So it is sin to know to do good and yet not do it.” James 4:17
I said the “S” word. Oh, no—not that one. You see we have some pretty strict standards with language in our house. My wife, Judy, taught our children, and me, that there are certain words we just don’t say. One is “shut-up.” That is just too rude. I remember a couple of years back when she was teaching ReFit. She was using a pop song called, “Shut-up and Dance with Me.” Oh my—I had a fit. I tried to explain to her how that was against our standards. She gently, well, somewhat gently, explained to me that it was a love song and the words were spoken in that context. “Oh.” I said, I was always kind of cut and dried.
But that is not the word that came out of my mouth the other day. It was the other “S” word that is banned from our family. So, I had just finished my morning walk. I went 3.6 miles at an average pace of 13.20 minutes per mile. Most folks would tell you for walking that is a pretty fast pace. I got back to the house and I was drenched with sweat…hot and tired. But there was this kinda feeling of satisfaction at the same time. And then I got to thinking.
You see five or six times a week I do this exercise thing and it is good thing to do. It is the right thing to do. It’s the kinda thing that you tell your doctor you are doing and they pat you on the head and say how well you are doing. I even have a healthy breakfast—lots of protein and very little carbs or fat. I feel another pat on the head coming on. And then it happens. Someone brings donuts to the office and those sweet round things whisper my name. Sometimes it is cookies and they whisper a little louder. Through the day the whispers get louder and louder and by the time evening coming I am eating anything and everything with sugar in it. And that’s when I said it.
Sitting outside, drenched in sweat, proud of exercising, I said it, “Dewayne, you’re stupid (that’s the other “S” word). You work so hard to exercise and then turn around and make a series of unwise and unhealthy decisions. And it occurs to me that those bad decisions totally negate the good ones of the morning. In other words, I am shooting myself in the foot. At best I am breaking even for the day. I think I am learning the good doesn’t outweigh (no pun intended) the bad. I need to cut back, perhaps way back, on the sweet stuff to really gain the benefit of the exercise.
We do the exact same thing with our spiritual disciplines. Do we understand that even if we get up in the morning and have a time with God—even if we read His Word, read a couple of devotional thoughts and even pray, the unwise decisions we make during the rest of the day rob us of our victory? We need to learn to do the good and at the same time stop the bad. We need to carefully weigh each decision we make. Often, I visit our pantry and will find myself trying different things just to satisfy that itch I have. In the process I consume a bunch of empty, non-satisfying calories. I end the day wondering why and how that happened. I then start the next day with a commitment to do better.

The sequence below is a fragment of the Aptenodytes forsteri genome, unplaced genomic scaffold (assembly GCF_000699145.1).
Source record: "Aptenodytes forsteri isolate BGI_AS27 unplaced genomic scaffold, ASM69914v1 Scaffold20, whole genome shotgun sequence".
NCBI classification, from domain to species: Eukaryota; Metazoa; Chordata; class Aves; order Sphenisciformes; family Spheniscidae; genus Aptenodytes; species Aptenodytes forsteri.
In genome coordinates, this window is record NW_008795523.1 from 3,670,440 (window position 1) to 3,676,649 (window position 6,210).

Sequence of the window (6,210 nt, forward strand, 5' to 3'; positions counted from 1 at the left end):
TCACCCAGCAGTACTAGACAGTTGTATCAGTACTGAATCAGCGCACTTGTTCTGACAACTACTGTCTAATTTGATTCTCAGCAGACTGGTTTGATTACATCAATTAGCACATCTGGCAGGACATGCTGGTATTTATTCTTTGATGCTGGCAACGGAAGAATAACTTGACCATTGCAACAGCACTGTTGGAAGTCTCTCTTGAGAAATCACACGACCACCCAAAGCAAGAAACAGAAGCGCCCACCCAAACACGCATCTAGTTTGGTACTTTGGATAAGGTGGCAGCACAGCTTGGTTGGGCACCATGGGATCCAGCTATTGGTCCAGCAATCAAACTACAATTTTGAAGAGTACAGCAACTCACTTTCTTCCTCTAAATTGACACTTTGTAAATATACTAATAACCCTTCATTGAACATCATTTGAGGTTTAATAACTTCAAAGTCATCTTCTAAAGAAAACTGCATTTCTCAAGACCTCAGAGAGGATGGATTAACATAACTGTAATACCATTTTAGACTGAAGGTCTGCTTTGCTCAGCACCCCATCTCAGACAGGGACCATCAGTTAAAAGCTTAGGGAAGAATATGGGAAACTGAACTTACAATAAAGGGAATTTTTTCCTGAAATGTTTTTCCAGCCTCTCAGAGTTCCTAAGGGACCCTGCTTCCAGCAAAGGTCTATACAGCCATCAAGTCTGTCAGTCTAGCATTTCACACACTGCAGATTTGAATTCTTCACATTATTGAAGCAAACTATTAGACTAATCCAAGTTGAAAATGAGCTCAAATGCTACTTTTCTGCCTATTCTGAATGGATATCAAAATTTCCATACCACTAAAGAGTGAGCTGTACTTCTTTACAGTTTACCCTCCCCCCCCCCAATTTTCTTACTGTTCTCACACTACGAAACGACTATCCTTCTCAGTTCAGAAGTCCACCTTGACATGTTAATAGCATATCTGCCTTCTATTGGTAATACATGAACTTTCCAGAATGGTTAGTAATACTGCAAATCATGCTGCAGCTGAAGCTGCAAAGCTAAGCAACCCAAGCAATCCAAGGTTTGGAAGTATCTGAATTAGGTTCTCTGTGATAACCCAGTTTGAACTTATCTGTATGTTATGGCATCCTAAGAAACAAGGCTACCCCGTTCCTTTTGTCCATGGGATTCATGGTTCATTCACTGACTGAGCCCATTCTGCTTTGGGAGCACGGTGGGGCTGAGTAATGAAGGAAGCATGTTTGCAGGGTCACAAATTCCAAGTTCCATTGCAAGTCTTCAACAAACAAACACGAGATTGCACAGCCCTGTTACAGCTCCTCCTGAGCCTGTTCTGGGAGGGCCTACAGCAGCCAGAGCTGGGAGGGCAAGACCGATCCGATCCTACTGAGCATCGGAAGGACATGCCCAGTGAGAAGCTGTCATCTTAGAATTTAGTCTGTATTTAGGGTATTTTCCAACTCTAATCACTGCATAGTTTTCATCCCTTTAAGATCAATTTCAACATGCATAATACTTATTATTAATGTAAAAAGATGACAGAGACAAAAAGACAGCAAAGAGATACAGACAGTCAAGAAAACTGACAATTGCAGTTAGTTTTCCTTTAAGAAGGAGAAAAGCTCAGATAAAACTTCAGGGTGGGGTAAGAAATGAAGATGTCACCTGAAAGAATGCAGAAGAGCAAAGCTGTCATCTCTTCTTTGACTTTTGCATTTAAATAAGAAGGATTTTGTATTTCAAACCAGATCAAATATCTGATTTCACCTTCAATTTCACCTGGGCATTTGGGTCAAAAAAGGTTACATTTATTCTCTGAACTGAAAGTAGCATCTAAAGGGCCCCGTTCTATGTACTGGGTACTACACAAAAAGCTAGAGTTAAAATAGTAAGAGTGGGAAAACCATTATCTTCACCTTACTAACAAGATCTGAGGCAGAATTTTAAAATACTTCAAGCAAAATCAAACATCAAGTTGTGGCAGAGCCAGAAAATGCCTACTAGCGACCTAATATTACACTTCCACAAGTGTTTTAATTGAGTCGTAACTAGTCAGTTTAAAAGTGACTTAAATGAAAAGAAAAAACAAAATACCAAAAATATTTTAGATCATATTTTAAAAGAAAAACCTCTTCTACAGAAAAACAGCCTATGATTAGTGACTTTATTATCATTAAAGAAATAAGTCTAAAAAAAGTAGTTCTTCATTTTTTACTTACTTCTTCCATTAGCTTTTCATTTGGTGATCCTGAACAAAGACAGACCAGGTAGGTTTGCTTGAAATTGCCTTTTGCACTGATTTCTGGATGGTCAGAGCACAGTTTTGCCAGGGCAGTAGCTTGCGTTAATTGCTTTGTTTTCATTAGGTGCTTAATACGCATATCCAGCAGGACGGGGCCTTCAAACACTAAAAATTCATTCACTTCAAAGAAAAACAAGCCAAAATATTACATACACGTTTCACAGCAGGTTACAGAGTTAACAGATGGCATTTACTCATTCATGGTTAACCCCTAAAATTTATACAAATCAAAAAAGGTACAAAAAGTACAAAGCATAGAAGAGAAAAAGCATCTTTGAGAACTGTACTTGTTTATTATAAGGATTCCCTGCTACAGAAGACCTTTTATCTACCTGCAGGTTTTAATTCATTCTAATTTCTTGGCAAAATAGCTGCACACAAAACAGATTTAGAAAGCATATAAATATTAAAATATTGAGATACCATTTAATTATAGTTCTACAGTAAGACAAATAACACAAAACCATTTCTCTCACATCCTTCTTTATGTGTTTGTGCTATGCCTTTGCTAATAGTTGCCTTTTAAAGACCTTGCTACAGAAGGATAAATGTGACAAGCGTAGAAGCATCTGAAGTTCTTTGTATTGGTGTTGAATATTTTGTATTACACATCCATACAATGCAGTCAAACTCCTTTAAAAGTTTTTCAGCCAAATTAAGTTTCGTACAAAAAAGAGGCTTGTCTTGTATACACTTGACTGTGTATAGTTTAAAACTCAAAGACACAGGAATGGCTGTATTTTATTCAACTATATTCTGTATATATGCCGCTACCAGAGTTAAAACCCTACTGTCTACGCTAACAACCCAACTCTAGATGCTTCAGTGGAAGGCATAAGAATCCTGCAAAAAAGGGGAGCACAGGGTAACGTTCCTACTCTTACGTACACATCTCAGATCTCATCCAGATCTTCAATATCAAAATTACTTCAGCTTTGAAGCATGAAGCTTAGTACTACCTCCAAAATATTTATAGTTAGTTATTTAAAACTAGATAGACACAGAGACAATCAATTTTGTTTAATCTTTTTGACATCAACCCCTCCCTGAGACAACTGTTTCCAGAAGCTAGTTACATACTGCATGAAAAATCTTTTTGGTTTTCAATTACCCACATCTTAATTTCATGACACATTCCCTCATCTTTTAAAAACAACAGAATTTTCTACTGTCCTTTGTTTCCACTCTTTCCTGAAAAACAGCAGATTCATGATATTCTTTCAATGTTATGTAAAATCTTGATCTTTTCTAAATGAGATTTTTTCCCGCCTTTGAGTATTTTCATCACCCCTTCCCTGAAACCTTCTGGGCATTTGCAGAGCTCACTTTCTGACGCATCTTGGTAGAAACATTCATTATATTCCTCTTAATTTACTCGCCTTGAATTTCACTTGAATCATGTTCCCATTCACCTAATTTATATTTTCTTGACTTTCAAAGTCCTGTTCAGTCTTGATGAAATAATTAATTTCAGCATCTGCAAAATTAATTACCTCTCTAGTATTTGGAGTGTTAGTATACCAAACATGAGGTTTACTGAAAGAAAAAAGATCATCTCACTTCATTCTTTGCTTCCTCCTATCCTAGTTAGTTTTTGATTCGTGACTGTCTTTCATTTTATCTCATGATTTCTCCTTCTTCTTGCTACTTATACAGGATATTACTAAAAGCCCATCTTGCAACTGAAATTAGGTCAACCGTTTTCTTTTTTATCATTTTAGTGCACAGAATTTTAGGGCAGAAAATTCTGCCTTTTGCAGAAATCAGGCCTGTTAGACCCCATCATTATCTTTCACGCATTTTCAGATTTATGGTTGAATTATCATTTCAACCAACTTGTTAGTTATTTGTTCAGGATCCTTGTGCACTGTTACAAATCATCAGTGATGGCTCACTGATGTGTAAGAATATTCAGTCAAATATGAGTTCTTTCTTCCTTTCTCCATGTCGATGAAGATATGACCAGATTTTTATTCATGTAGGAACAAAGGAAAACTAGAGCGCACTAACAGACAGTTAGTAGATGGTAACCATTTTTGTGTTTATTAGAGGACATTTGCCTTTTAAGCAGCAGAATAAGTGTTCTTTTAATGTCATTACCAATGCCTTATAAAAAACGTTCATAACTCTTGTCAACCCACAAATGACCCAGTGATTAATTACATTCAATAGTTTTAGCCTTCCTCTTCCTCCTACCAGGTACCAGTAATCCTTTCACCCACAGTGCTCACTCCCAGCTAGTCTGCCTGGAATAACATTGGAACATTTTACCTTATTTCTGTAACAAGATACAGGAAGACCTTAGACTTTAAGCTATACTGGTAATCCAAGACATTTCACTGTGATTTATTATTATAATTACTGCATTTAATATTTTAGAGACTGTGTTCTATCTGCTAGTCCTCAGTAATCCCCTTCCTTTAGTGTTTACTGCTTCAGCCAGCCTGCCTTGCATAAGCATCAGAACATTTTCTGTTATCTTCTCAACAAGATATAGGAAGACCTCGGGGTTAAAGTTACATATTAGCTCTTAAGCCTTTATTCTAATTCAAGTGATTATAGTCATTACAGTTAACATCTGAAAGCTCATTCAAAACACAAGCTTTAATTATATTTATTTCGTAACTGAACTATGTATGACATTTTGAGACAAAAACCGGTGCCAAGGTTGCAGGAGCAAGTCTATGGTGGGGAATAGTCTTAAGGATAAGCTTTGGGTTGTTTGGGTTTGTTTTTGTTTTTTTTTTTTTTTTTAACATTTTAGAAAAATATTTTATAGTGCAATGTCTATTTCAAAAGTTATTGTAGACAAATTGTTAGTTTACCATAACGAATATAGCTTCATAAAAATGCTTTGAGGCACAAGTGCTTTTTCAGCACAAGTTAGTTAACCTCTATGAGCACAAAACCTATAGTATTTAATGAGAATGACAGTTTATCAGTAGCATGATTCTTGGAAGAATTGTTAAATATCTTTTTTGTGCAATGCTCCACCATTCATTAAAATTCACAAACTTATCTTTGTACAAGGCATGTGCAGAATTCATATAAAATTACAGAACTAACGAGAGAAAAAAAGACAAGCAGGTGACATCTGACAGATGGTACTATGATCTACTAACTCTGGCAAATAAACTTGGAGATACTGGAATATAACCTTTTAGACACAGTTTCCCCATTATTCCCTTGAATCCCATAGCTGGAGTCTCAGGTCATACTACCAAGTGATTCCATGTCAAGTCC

I think the secret must be to constantly remember through the day the cost of making unwise decisions—whether they be calories or sins. And then in the case of the pantry, turn out the light and walk out—empty handed. It may be difficult at that moment but the win is about two minutes later when you realize you made a right decision. And that’s another secret—make one wise decision and then wait to make the next one. Before long—you wait—and things will begin to change.
There’s a verse tucked away in the Book that James the half-brother of Jesus wrote in the Bible. It says that when we know to do good and then choose not to do it—well, that becomes a sin. And if we see it though that lens it starts to make sense. Now most of my nighttime grazing for sweets occurs when Judy isn’t around. It’s just easier to make unwise choices when the one who loves me most isn’t there. The idea is to stay out of the kitchen when she isn’t around.
It’s the same with our Dearest Father. If we can get it into our heads that He is always there to help us make wise choices—well, we will make wiser choices. He wants us to sin less because when we do—we bring glory to His name and we are happier. So, the next time you’re tempted to make a bad or unwise decision, look around and He will be there for you. Just turn out the light and walk out empty-handed. Just put your hand in His. Just lay it to rest. He’s got this.